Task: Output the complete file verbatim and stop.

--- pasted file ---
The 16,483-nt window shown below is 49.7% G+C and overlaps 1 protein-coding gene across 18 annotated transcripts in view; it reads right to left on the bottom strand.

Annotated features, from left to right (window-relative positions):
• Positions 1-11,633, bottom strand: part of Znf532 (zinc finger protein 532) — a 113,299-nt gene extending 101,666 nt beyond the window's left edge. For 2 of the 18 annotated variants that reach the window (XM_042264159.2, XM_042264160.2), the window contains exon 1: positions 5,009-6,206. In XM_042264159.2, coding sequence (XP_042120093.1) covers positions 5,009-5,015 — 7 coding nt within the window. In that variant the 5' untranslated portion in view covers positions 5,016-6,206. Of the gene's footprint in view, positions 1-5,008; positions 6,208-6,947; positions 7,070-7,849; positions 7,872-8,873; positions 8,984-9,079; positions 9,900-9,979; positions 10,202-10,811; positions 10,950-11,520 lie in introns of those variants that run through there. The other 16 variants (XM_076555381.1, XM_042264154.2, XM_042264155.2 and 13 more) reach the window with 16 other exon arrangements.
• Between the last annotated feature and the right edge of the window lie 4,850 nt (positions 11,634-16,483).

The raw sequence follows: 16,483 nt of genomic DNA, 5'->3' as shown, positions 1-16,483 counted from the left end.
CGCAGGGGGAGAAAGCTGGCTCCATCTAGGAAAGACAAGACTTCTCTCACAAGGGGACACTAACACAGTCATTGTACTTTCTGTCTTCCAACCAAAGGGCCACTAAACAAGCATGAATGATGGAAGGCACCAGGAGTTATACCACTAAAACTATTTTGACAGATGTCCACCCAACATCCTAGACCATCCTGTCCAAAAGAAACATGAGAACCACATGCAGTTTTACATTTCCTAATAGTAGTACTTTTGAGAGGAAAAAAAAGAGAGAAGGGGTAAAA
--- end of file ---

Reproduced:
The 16,483-nt window shown below is 49.7% G+C and overlaps 1 protein-coding gene across 18 annotated transcripts in view; it reads right to left on the bottom strand.

Annotated features, from left to right (window-relative positions):
• Positions 1-11,633, bottom strand: part of Znf532 (zinc finger protein 532) — a 113,299-nt gene extending 101,666 nt beyond the window's left edge. For 2 of the 18 annotated variants that reach the window (XM_042264159.2, XM_042264160.2), the window contains exon 1: positions 5,009-6,206. In XM_042264159.2, coding sequence (XP_042120093.1) covers positions 5,009-5,015 — 7 coding nt within the window. In that variant the 5' untranslated portion in view covers positions 5,016-6,206. Of the gene's footprint in view, positions 1-5,008; positions 6,208-6,947; positions 7,070-7,849; positions 7,872-8,873; positions 8,984-9,079; positions 9,900-9,979; positions 10,202-10,811; positions 10,950-11,520 lie in introns of those variants that run through there. The other 16 variants (XM_076555381.1, XM_042264154.2, XM_042264155.2 and 13 more) reach the window with 16 other exon arrangements.
• Between the last annotated feature and the right edge of the window lie 4,850 nt (positions 11,634-16,483).

The raw sequence follows: 16,483 nt of genomic DNA, 5'->3' as shown, positions 1-16,483 counted from the left end.
CGCAGGGGGAGAAAGCTGGCTCCATCTAGGAAAGACAAGACTTCTCTCACAAGGGGACACTAACACAGTCATTGTACTTTCTGTCTTCCAACCAAAGGGCCACTAAACAAGCATGAATGATGGAAGGCACCAGGAGTTATACCACTAAAACTATTTTGACAGATGTCCACCCAACATCCTAGACCATCCTGTCCAAAAGAAACATGAGAACCACATGCAGTTTTACATTTCCTAATAGTAGTACTTTTGAGAGGAAAAAAAAGAGAGAAGGGGTAAAA